resourcesABOUT MT AUTHOR GUIDELINES CLASSIFIEDS EDITORIAL CALENDAR MEDIA GUIDE MASSAGE MART SCHOOLS & EDUCATION FEEDBACK
Why You Should Include the Single-Leg Stance Test in Every Patient Assessment
The single-leg stance (SLS) test, also known as the single-limb stance test, unipedal stance test or one-legged stance / balance test, is often used in the geriatric population to assess static postural and balance control.
A Guide for Talking to Doctors about Acupuncture and Brain Chemistry
Before I begin any discussion of how to talk about the effects of acupuncture on brain chemistry, nervous and endocrine function, it is essential to understand just what physicians most need help with.
Coding for the Subluxation: ICD-9 vs. ICD-10
When I attended chiropractic school, I was taught that chiropractors approach health care differently than the traditional medical establishment.
Peer Points: Always Seeking To Grow
Ellen "Kiki" Geary has spent the last decade honing her craft. As a specialist in integrative holistic care, she went straight from completing her master's degree in acupuncture and chinese herbal medicine from Bastyr University to building a successful and thriving practice in the small community of Anacortes, Washington.
The Science of Stretching
In 1986, Rob DeCastella set a course record by running the Boston Marathon in 2:07:51, just 39 seconds off the world record.
Medical Qigong for the Heart: Part III
Part 1 and Part II of this series focused on the physical aspect of the Heart and mental emotional aspects of the Heart respectively. Now, I would like to focus on the spiritual aspect of the Heart.
A Chinese Medicine Story: An Interview with Mazin Al-Khafaji
Mazin Al-Khafaji's work has interested me for years. In February 2014, we invited him for the second time to speak at the Southwest Symposium in Austin, Texas.
Finders Keepers: The Secret to Relationship-Based Marketing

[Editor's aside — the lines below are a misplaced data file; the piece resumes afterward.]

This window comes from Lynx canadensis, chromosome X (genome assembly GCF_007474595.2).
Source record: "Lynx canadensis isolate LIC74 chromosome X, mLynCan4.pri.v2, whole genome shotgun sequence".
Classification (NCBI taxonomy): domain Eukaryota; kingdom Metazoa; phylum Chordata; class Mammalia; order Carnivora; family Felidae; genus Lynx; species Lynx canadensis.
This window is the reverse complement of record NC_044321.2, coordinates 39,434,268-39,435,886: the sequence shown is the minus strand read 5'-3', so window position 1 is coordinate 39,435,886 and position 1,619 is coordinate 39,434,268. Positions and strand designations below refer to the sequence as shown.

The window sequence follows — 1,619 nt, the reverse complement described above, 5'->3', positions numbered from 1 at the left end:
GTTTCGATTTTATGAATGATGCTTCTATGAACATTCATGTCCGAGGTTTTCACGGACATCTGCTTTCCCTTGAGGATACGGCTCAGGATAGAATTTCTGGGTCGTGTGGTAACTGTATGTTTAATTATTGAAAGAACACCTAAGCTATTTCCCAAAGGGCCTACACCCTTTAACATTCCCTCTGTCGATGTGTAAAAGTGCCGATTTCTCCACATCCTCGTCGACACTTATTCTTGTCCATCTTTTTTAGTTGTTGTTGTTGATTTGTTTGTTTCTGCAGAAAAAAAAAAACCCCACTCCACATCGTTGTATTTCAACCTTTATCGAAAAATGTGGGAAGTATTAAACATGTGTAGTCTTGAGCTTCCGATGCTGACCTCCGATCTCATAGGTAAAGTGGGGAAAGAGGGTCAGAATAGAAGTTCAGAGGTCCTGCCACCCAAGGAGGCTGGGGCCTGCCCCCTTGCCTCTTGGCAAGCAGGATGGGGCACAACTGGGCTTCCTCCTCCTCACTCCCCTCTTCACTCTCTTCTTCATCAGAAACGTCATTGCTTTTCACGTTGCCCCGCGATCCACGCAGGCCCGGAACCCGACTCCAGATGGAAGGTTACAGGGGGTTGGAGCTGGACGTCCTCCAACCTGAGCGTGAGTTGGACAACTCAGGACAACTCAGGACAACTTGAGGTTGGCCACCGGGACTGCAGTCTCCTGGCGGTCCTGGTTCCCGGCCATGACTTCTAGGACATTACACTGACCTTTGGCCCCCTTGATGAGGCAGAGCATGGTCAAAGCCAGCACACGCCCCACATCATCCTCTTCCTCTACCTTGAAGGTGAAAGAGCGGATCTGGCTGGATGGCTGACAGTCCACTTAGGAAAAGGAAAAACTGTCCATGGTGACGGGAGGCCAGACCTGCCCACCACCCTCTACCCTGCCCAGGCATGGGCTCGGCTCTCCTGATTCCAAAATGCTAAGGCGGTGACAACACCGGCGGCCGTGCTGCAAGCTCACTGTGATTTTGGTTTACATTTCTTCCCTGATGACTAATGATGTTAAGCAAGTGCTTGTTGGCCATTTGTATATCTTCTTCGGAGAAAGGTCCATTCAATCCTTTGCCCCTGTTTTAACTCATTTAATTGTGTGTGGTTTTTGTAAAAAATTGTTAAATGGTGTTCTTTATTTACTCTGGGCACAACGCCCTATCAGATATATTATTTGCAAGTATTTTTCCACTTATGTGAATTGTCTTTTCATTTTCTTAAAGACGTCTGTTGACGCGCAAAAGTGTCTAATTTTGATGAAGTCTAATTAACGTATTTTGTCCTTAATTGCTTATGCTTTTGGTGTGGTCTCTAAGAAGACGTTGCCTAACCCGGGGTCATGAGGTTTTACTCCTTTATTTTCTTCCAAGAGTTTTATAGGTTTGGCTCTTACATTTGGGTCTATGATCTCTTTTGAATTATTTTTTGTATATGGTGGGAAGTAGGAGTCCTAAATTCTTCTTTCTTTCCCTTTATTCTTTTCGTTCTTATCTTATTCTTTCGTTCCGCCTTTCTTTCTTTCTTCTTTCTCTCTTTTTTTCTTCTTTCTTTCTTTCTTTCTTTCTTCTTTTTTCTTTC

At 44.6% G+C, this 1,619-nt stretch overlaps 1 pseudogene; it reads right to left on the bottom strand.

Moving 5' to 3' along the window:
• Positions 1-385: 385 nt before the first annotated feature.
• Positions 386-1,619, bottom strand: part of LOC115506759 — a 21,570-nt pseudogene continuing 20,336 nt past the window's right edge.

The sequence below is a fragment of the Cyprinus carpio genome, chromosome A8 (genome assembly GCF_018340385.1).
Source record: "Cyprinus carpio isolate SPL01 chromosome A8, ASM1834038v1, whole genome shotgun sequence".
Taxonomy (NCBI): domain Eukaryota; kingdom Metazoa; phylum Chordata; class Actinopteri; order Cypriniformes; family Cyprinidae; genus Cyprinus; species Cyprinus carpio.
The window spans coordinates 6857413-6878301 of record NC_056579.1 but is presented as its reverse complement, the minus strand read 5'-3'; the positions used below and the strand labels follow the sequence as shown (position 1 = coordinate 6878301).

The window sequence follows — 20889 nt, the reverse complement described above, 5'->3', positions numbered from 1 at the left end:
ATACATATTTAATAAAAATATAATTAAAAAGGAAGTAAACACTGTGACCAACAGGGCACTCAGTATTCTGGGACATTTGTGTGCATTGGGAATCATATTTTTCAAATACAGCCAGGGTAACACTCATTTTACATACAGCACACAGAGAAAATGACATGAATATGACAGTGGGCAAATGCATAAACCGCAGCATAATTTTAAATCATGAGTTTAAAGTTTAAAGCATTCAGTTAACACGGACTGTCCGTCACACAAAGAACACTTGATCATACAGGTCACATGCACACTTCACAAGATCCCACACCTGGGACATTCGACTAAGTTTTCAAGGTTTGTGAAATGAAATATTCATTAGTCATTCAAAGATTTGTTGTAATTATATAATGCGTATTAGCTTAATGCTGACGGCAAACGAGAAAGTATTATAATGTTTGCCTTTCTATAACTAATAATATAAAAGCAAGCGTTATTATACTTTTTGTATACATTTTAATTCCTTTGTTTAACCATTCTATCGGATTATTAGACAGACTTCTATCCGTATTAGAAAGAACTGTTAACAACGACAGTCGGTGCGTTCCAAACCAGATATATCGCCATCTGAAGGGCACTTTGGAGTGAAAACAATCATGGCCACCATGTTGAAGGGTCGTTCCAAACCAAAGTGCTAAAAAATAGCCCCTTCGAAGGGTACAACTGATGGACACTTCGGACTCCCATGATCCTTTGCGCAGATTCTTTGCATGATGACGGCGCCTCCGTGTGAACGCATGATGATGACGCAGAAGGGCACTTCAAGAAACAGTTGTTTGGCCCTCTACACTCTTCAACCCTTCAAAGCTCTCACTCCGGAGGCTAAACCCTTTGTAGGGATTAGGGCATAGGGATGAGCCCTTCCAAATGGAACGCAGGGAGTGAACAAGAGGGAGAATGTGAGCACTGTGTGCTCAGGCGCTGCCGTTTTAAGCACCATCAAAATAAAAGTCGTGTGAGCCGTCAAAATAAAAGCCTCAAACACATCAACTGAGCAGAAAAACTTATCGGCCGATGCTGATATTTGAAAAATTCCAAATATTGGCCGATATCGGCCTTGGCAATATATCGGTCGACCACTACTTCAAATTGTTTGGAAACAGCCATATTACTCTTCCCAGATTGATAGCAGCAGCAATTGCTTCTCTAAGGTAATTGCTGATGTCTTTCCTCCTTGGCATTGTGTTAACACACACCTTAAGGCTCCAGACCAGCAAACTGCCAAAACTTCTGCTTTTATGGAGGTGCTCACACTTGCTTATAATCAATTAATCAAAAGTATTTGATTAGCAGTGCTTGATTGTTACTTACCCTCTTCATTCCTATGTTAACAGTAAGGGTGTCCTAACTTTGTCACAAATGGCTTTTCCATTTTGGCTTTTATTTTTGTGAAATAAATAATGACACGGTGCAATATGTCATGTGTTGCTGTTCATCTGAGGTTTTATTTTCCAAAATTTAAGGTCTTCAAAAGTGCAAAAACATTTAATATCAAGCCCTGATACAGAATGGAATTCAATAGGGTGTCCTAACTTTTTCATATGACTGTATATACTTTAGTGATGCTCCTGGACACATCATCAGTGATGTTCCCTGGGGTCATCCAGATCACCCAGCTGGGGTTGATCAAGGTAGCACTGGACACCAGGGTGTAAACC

Becoming a successful practitioner has less to do with what you learned in school, and more to do with your ability to find new patients and keep them!
Are You a Bad Chiropractic Patient?
My father was a great DC. In fact, as you might expect, he was the doctor of chiropractic I measured all other doctors against. Sadly, he died at age 61 when I was in my early 30s.
Vaccines and Chiropractic: Evidence-Based Medicine or Medical Dogma?
Right or wrong, the chiropractic profession has historically been against vaccinations. However, a growing trend within the profession is seeking to reverse this position.
Building From the Bottom Up
I caught up with my dear friend Honora Wolfe, in her Colorado painting studio where, if she is not praying in Bhutan or doing charitable work in a Nepali free clinic, she spends most of her time now.
Curbing Label Overwhelm
For the average consumer, reading a food package can be overwhelming: natural, organic, non-GMO, gluten free, free range ... you get the picture.
By the Numbers: 3 Common Financial Mistakes With Major Consequences
Warren Buffett is on record for sharing the hidden art of becoming wealthy and making it simple enough for anyone to grasp.
Immunizations by Colorado DCs: Really?
You probably didn't hear about it, but back on Nov. 21, 2013, the Board of Directors of the Colorado Chiropractic Association (CCA) adopted "immunization authority" for Colorado DCs as its No. 2 legislative goal.
Knee Pain From the Kinetic Chain
As practitioners of manual medicine, chiropractors often treat patients suffering from knee pain.
A History Worth Telling
The popularity and the use of acupuncture for the treatment of animals in the United States is at its peak.
Remembering Clarence Gonstead and 50 Years of the Gonstead Clinic
Dr. Clarence Selmer Gonstead (1898-1978) took chiropractic practice from back-alley bone setting to an understandable biomechanical science. His life was dedicated to clinical competency.
Fibromyalgia: Put the Pain in Its Place
While some fibromyalgia patients respond favorably to regular chiropractic care, others experience minimal relief. Unfortunately, many of these patients must rely on pharmacological management to relieve their constant pain.
New Medical Technologies You Need to Know
We're all familiar with how fast computers become obsolete, as well as the rapid pace of development in the field of cell phone technology. The latest smart phones are far more powerful than desktop computers were only a few years ago.